I posted this to the Faith and Theology blog's discussion of sin. It sums up ideas I've been working on for several years but never shared with anyone until about a month ago. It doesn't seem to be drawing any responses in its original context, so I'm re-posting it here in a slightly edited form.
I do not think the fall was a matter of mere disobedience. This would suggest that had Adam transgressed any arbitrary command of God it would have had the same effect. Rather, I think the nature of the fall must be found in the particular transgression – eating the fruit of the tree of knowledge of good and evil.
Until the fall, Adam and Eve were naive creatures living in paradise in accordance with their God-given nature (very good, created in the image and likeness of God). Upon eating the fruit, their eyes were opened. At this point, they began to substitute their own judgment, in accordance with their perceived, calculated interests, for the unconscious operation from their God-given nature.
I think the story of Genesis 2-4 can be tied loosely to a real, though not exactly historic (it was more prehistoric) setting. Scholars locate Eden in what is now northern Iraq, southeastern Turkey, or northwestern Iran. This was, not coincidentally, an early locus of the Neolithic Revolution – the shift from the hunter-gatherer mode of subsistence to the more "advanced" lifestyles of agriculture and herding (represented by Cain and Abel).
Evolution suited mankind to be hunter-gatherers – that is our nature. When humans began to manipulate their environments for survival advantages (more for groups than for individuals, as it turned out), they were on their way to adopting new lifestyles at odds with their hunter-gatherer nature.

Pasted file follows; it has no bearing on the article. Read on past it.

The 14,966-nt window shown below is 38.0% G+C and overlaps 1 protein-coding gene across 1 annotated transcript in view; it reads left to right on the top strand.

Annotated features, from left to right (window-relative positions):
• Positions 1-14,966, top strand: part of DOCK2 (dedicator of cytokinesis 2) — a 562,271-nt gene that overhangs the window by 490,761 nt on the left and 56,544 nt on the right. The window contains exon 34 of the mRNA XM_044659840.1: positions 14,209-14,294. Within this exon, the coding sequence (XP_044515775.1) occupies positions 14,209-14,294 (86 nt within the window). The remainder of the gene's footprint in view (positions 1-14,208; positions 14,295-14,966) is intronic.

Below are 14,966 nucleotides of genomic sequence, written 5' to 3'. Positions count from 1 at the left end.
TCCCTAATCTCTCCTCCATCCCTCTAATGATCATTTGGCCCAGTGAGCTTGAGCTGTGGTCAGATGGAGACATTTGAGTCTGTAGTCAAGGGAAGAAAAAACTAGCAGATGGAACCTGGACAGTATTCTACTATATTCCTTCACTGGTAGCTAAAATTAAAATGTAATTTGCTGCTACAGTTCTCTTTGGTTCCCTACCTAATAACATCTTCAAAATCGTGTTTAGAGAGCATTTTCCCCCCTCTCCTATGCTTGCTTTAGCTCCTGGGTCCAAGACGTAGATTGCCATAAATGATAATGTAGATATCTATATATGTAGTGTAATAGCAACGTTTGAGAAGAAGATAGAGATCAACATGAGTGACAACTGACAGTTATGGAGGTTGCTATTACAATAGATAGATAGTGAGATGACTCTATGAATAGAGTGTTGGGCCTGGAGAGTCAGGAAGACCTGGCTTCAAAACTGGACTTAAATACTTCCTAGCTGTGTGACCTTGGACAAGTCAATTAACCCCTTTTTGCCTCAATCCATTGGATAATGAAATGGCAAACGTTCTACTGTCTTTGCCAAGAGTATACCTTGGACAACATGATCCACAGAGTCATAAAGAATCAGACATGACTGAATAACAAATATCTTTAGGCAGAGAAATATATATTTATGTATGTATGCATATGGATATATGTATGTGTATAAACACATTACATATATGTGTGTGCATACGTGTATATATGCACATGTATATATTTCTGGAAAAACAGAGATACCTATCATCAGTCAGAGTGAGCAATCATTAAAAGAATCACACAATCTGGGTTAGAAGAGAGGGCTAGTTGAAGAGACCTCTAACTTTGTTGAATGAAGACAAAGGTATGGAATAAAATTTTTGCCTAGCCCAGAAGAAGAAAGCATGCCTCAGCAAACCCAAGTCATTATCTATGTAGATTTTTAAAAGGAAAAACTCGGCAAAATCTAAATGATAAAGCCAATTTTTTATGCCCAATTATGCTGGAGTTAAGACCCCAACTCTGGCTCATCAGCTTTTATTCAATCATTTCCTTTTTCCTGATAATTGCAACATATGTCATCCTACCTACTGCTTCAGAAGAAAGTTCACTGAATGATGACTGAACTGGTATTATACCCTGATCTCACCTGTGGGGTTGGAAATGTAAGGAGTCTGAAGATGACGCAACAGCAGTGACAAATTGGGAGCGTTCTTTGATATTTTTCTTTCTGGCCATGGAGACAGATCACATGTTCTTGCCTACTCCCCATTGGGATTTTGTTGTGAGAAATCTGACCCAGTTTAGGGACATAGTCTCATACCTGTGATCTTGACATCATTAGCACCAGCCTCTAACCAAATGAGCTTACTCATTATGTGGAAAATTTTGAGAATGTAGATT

So Adam and Eve, through their own choices, were forced out of the easy, natural, naive life of Eden, and they had to start working for their living. This complicated their relationships with God, one another, and all of Creation. To the extent that there was a fall within human history, I think this was it, and Genesis records it.
Now I don't really think Genesis 2-4 is about the Neolithic Revolution any more than I think Genesis 12-35 is about the nomadic herding culture of the early second millennium BC. The authors of Genesis were not recording history as an end in itself. But the ancient oral tales on which they based Genesis embodied memories of real settings as the background of their stories.
It would be simplistic to attribute the entire state of human fallenness to the abandonment of hunter-gatherer ways. But this was the "event" that, more than any other, set mankind on a new trajectory that has led to alienation from God, our fellow creatures, and our own nature. It is, then, not surprising that the author of Genesis 2-4 would set the story of the fall of man in that time and place.